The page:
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The ACCU passes on review copies of computer books to its members for them to review. The result is a large, high quality collection of book reviews by programmers, for programmers. Currently there are 1918 reviews in the database and more every month.
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Java Regular Expressions
Mehran Habibi
Christer Lofving
Appeared in:

This is maybe the first book from Apress that I DO not really like.

Even a brief look around the pages reveals that the author must have been either short of material, or there was a narrow deadline to keep.

Maybe both of them? Because something of a world record in spaces and abundant code must have been hit here. For example, the print out function being identical all the time, is being repeated at the end of every example.

Furthermore, because it's Java this is about, and because the target group is not novices, in most cases 5-10 lines of code would be sufficient. Instead 1-2 pages are used for every single code sample. Even worse is that some of the introducing examples import abundant code. For example you can find this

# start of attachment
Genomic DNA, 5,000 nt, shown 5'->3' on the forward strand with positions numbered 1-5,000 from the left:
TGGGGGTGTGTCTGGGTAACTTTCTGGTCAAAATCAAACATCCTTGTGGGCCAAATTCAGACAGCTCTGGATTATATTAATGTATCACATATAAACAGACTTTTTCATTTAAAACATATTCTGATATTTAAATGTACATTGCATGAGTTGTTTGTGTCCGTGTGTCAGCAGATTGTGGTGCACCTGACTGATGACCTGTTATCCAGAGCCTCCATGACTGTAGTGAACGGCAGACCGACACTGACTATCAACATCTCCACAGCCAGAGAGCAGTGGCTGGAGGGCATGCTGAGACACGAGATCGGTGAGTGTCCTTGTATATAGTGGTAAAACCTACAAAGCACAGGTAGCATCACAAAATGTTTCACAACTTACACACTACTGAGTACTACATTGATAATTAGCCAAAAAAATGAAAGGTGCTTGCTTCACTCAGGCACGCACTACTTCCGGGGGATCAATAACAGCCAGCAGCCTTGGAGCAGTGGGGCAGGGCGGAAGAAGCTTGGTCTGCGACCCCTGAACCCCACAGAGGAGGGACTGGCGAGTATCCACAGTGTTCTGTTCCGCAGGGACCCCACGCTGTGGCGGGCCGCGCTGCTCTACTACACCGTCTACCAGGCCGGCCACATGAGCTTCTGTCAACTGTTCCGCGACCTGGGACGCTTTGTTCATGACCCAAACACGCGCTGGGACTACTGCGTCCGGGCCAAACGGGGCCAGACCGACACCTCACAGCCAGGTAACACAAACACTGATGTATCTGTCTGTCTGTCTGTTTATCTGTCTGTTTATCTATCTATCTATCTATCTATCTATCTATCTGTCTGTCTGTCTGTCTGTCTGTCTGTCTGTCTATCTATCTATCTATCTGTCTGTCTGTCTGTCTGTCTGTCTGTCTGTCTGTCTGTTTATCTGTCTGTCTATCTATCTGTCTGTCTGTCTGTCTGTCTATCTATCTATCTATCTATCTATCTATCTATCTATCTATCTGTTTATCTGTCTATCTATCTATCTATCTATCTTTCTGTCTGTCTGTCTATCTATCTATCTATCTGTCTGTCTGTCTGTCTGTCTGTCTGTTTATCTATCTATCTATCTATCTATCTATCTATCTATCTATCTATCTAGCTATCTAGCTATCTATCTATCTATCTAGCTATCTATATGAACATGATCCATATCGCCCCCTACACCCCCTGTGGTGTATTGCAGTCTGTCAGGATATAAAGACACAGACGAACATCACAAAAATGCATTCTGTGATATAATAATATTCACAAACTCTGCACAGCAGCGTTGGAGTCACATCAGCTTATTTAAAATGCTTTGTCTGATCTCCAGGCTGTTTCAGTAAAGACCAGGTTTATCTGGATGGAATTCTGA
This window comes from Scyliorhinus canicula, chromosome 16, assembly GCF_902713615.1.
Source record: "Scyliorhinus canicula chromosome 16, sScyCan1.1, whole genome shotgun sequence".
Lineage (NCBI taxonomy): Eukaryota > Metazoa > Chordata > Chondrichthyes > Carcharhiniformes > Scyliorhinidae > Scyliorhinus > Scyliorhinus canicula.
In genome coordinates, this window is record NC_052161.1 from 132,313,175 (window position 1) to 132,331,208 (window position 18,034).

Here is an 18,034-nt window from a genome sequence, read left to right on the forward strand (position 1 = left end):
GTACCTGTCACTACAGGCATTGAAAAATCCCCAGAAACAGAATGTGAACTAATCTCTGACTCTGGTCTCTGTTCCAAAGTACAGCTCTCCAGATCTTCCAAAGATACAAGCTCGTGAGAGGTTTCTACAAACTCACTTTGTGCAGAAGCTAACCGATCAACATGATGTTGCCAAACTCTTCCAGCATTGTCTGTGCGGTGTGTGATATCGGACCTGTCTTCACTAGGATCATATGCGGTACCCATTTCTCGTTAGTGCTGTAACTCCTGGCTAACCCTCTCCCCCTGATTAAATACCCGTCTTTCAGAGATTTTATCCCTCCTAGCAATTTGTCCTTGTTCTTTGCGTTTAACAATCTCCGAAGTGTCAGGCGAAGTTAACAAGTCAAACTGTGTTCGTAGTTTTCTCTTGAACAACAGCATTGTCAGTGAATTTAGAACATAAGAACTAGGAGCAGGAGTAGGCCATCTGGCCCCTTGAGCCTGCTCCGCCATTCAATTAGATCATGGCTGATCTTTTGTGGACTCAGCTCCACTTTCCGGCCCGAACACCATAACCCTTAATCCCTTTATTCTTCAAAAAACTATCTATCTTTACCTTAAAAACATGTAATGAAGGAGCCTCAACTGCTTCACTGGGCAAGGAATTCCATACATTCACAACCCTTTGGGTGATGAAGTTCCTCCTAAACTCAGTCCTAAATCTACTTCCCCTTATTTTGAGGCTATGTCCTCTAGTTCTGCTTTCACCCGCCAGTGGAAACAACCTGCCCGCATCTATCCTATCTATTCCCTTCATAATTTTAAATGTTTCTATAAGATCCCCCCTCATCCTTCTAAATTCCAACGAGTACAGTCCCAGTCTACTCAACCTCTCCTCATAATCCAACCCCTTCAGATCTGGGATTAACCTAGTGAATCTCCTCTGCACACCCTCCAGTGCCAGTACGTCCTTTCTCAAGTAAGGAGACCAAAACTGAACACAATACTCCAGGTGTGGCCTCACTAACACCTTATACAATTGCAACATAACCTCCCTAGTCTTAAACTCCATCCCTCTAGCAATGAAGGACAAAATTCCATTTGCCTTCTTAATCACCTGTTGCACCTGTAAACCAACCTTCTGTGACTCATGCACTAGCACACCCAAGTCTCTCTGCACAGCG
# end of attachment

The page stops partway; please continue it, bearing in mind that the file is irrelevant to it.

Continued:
import java.util.regex.*;
Note that the imported-by-default
is enough to compile and run the actual sample! Can seem to be trivial, but is still confusing when learning a new Java concept.

An other known trick to increase the number of pages is to copy-and-paste a language API, and pretend it to be a chapter of its own. That trick is tried here at least half ways. The

API is inserted after a very long introductory chapter. However, some useful explanations for that package are included, not to be found found in the original Javadoc.

Still, there are glimpses of light in the book. There are accurate and detailed step by step explanations following all regex syntax. And the pedagogic approach to advance from very simple to finally advanced examples is a good one. Maybe many of the problems are not about the content itself? One rather gets the feeling of a movie uncut by the director, or why not a manuscript released while still being a draft.

The topic at hand, the excellent support for regular expressions from Java 1.4 is appealing indeed. An alternative (and cheap) way of learning regular expressions is to use the excellent, free tutorials on If you want a book, Mastering Regular Expressions from O'Reilly is the Bible. Now in its third edition (2006) and expanded to include special chapters for Perl, NET, Java and more.

At the best Java Regular Expressions is a complement when learning regular expressions, but not more.